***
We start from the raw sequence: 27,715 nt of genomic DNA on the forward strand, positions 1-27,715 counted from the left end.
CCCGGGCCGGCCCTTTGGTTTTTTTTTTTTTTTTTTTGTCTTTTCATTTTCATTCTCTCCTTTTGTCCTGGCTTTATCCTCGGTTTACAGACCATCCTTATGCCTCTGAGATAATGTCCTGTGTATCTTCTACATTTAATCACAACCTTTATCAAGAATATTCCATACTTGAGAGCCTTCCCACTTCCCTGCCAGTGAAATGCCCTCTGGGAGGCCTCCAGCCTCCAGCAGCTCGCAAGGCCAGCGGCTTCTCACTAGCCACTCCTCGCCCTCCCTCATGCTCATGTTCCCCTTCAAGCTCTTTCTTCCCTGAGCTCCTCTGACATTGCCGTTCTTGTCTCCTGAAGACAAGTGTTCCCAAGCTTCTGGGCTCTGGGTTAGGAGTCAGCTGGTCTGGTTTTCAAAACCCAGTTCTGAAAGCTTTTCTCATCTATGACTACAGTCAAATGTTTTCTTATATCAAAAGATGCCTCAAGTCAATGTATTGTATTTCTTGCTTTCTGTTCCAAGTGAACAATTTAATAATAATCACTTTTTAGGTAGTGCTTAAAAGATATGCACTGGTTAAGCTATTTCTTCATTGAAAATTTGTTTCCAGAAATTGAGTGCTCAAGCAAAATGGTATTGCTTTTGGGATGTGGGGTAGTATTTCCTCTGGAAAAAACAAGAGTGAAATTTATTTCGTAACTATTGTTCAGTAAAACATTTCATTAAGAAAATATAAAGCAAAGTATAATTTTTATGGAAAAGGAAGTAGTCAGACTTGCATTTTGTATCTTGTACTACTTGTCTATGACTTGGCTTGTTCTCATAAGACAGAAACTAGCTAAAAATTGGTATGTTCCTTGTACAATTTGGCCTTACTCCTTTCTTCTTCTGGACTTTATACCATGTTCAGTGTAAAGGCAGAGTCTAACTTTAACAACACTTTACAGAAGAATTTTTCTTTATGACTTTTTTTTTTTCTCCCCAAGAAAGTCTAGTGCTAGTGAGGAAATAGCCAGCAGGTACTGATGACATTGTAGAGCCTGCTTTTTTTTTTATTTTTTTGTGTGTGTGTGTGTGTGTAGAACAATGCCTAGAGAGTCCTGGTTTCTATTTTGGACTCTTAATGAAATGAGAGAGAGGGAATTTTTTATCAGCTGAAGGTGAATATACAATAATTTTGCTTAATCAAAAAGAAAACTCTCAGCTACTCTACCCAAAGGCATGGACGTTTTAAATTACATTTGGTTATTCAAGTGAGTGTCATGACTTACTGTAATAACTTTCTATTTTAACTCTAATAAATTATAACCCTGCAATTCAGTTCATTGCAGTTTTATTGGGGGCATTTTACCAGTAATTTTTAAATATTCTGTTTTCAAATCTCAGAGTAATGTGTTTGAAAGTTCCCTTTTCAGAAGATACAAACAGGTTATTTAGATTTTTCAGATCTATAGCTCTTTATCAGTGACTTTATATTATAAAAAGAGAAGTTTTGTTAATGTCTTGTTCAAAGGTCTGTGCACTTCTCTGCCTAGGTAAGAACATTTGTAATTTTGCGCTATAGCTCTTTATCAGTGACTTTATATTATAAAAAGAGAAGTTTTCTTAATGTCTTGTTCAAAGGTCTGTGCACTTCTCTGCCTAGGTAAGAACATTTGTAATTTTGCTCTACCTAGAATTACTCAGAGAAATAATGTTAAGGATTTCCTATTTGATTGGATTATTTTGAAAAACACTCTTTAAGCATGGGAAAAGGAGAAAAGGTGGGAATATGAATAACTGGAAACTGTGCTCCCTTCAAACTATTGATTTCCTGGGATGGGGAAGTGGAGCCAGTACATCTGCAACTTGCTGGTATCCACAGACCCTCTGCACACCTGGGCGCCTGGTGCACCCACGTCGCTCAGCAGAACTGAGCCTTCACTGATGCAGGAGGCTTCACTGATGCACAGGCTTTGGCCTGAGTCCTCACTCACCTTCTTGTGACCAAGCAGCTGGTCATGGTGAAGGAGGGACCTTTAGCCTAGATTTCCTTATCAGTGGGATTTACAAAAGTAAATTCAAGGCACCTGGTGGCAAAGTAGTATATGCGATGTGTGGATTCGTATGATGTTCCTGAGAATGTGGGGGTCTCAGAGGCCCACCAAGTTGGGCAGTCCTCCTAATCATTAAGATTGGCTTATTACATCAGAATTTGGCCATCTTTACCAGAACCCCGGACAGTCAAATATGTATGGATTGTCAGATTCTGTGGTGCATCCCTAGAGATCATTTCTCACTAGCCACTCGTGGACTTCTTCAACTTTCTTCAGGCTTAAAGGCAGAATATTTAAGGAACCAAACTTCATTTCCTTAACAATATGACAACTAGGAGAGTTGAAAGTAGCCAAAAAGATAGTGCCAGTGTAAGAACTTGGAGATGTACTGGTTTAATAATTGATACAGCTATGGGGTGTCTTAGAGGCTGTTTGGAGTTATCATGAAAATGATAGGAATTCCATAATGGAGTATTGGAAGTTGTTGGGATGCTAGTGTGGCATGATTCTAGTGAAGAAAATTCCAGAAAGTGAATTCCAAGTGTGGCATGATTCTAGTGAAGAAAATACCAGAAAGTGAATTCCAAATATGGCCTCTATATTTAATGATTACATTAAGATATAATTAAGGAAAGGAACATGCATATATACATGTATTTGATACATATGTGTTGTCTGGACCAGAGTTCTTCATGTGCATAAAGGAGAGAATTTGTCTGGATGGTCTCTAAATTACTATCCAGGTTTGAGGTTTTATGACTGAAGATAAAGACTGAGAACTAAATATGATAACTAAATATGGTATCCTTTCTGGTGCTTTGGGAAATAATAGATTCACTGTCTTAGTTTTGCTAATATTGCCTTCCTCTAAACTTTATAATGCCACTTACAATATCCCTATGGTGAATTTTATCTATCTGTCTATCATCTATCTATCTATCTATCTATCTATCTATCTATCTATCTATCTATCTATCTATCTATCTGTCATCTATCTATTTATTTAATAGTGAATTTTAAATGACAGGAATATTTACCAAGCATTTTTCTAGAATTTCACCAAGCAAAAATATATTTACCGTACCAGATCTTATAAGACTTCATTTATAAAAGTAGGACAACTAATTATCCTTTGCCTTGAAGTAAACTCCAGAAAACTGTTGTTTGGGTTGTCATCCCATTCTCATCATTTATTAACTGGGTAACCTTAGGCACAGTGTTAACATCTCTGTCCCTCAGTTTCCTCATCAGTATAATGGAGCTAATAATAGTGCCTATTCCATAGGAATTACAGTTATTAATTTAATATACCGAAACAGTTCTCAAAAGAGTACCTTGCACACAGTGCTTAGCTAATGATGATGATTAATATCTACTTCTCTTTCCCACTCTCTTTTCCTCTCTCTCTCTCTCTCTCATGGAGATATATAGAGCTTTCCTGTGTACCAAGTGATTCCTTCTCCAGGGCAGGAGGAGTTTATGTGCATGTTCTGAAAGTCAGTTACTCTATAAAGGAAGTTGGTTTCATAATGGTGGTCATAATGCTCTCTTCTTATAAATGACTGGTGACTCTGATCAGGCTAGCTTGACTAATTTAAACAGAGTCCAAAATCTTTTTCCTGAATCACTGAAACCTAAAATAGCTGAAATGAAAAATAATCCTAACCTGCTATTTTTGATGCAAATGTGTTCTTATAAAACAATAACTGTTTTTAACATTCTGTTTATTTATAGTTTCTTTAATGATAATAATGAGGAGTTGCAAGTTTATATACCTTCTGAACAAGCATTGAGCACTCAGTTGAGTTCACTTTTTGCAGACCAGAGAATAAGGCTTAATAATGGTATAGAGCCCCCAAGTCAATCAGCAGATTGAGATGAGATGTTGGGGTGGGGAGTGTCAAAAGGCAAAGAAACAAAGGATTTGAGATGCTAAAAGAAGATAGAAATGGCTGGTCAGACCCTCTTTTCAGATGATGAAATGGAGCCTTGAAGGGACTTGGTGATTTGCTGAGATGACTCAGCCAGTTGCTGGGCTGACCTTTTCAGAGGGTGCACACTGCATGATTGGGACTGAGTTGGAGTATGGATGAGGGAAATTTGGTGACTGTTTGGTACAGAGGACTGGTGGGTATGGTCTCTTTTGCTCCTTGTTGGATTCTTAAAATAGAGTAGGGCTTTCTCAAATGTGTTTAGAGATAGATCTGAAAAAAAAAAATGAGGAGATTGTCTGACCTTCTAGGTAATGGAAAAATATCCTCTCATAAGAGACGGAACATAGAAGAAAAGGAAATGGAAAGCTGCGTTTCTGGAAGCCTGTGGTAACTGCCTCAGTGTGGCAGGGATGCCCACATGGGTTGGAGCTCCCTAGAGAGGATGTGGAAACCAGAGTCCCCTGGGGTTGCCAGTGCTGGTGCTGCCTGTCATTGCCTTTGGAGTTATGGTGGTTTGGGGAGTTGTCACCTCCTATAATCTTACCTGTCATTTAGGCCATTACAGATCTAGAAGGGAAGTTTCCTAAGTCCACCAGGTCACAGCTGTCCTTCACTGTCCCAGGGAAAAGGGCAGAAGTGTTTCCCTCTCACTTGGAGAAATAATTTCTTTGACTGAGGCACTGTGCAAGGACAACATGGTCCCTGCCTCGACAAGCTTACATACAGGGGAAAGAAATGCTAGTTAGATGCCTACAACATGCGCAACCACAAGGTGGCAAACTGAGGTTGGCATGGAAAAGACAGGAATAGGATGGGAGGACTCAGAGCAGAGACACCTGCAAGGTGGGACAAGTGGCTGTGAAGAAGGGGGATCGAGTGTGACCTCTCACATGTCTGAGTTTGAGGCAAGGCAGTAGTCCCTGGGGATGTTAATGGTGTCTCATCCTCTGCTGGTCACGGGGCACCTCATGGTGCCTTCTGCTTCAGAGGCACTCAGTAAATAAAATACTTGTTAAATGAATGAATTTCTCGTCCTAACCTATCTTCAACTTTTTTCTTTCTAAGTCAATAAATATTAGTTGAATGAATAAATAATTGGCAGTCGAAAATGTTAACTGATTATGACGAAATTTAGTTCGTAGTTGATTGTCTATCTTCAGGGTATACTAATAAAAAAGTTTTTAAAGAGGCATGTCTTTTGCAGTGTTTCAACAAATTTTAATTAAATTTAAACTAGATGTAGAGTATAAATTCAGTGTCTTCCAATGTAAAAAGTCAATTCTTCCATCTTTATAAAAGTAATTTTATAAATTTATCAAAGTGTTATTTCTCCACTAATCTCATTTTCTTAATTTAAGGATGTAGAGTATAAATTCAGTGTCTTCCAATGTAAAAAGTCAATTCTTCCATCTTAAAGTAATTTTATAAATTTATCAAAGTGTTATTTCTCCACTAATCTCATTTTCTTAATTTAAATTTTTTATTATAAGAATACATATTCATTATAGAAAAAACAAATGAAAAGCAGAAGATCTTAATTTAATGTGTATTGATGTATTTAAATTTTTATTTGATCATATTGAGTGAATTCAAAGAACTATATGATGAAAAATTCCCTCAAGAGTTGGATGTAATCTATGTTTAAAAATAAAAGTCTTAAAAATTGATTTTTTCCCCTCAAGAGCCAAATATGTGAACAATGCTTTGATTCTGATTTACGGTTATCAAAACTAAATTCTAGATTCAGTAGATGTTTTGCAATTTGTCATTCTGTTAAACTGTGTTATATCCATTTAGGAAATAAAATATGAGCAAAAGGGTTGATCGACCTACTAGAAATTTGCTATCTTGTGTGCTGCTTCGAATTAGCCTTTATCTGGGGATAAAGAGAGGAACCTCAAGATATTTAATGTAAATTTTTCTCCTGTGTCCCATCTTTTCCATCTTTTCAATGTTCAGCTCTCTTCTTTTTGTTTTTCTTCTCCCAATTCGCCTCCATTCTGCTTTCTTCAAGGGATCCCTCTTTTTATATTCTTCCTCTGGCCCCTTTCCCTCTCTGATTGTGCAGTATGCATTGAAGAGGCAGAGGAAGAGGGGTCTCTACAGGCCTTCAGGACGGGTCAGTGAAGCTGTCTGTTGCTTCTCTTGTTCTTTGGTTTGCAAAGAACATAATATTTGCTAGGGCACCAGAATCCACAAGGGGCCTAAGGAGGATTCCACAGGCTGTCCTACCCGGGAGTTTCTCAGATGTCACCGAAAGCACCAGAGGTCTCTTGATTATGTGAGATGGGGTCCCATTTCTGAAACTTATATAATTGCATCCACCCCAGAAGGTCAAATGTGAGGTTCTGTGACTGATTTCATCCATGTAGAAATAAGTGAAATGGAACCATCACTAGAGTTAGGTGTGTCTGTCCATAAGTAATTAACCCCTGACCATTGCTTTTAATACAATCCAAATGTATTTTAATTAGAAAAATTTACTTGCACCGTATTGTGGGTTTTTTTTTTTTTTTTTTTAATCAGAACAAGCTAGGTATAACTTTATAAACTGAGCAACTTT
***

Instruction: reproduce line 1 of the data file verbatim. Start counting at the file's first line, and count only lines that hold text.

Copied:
We start from the raw sequence: 27,715 nt of genomic DNA on the forward strand, positions 1-27,715 counted from the left end.